James Ferrell left law career to become a bestselling author

Published: Thursday, June 24 2010 7:00 a.m. MDT

Since leaving a career in law, James Ferrell has become a bestselling author.

Keith Johnson, Deseret News

KAYSVILLE, Utah — James L. Ferrell's life is full of fortuitous \"accidents.\"

He graduated from an Ivy league law school, only to leave his job at a mega law firm and join an emerging company that specialized in peacemaking.

He never saw himself as a writer, but a common Mormon church calling turned him into a bestselling author.

Even as a student at BYU, he didn't foresee bumping into his future wife at a Provo dance.

Meet the man who didn't really have a plan, only a desire to follow his heart.

\"I don't really have aspirations or set big goals. I try to do what feels like the right thing to do,\" the 46-year-old said. \"Whatever happens, happens. But in terms of some big personal goal, that is not how I live.\"

Counsel to counselor

Ferrell's life took an unexpected turn at Brigham Young University in the late 1980s. He was about to graduate and depart for law school when he became acquainted with the daughter of Terry Warner, a philosophy professor at the university. Ferrell was so impressed with Warner that he put off law school for another year and enrolled in two of the professor's classes, finishing a philosophy major.

\"His impact on me is incalculable,\" said Ferrell, who served an LDS mission to Japan. \"I had such amazing experiences in those two classes. They just lit my fire of learning. That year of study was the best year of study I have ever had.\"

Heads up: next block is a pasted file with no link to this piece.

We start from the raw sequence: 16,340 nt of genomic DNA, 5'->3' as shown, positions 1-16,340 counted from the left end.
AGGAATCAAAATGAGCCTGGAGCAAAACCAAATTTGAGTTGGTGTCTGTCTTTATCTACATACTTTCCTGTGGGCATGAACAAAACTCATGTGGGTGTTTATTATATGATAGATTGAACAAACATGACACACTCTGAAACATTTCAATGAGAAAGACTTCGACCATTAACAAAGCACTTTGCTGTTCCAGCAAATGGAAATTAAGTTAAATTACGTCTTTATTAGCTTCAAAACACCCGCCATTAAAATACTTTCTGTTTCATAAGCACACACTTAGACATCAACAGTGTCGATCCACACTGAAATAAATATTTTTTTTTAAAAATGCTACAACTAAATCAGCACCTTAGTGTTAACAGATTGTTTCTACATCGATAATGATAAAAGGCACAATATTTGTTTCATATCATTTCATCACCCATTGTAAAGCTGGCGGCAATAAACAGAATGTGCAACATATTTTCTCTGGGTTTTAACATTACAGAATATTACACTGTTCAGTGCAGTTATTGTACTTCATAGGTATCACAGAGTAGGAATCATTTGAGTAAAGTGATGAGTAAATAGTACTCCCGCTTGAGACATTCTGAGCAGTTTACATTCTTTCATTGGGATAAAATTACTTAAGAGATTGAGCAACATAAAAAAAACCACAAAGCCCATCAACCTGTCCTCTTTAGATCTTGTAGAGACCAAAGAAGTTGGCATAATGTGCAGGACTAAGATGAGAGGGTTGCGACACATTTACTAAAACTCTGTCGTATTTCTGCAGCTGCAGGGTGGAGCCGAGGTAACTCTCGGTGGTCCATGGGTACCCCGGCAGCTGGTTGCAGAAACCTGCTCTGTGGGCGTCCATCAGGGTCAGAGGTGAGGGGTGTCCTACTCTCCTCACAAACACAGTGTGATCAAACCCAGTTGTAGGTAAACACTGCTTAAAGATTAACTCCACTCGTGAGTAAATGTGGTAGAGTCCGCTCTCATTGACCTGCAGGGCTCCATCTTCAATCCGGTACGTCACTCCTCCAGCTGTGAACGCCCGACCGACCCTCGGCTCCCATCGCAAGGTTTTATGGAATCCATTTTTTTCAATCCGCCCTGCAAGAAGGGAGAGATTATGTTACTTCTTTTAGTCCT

Years later, Ferrell was a recent Yale Law School graduate working at a large firm in California when he reconnected with Warner, who was involved in starting something called \"The Arbinger Institute.\" Within a year, Ferrell left the practice of law to be involved with Arbinger.

\"I had a few people say, 'What in the world are you doing?'\" Ferrell said. \"Then, Arbinger was just a fledging startup. I was leaving a big career in law. But I didn't have any worries about it at all. For me it felt like the right thing to do.\"

Ferrell, together with his mentor Warner and two other former students — Duane Boyce and Paul Smith — founded the Arbinger Institute in the early 1990s. Now with operations in 20 countries worldwide, Arbinger is a management consulting firm and scholarly consortium that specializes in peacemaking for various organizations, families and individuals.

\"It was a leap of faith in a way … but this is very helpful and meaningful material for people,\" Ferrell said. \"It brings people together in difficult situations. It helps people to be more effective. It was only a matter of time and figuring out how to put the ideas into ways people could grasp them and put them into practice.\"

As a managing director, Ferrell has taught and advised leaders of corporations and governments around the world.

\"It's been fantastic,\" he said.

Boyce describes his partner as hard working and devoted.

\"He has a natural disposition to be kind and has boundless energy,\" Boyce said in an e-mail. \"He has a great ability to dive into issues and look for solutions — rather than be defeated by problems, and I think this brings out the best in those around him.\"

Elder Gifford Nielsen was recently called as an Area Seventy for The Church of Jesus Christ of Latter-day Saints. He met Ferrell when the two were paired at a Steve Young charity golf tournament in Phoenix more than a year ago. Elder Nielsen, a former BYU quarterback, later became involved with Arbinger and developed a friendship with Ferrell.

\"The guy could putt,\" Elder Nielsen said. \"He was giving me tips on my putting stroke. He is competitive. I had a great experience. That is what happens when you are with Jim Ferrell. He is an incredible person.\"

Author, scriptorian

One of the most transformative and soul-stirring experiences of Ferrell's life occurred in the l990s when he was called to be a gospel doctrine teacher in his Kaysville ward.

It forced him to confront the Old Testament, a text he admits he was afraid to explore.

\"With that call, there was no way to avoid it anymore,\" he said.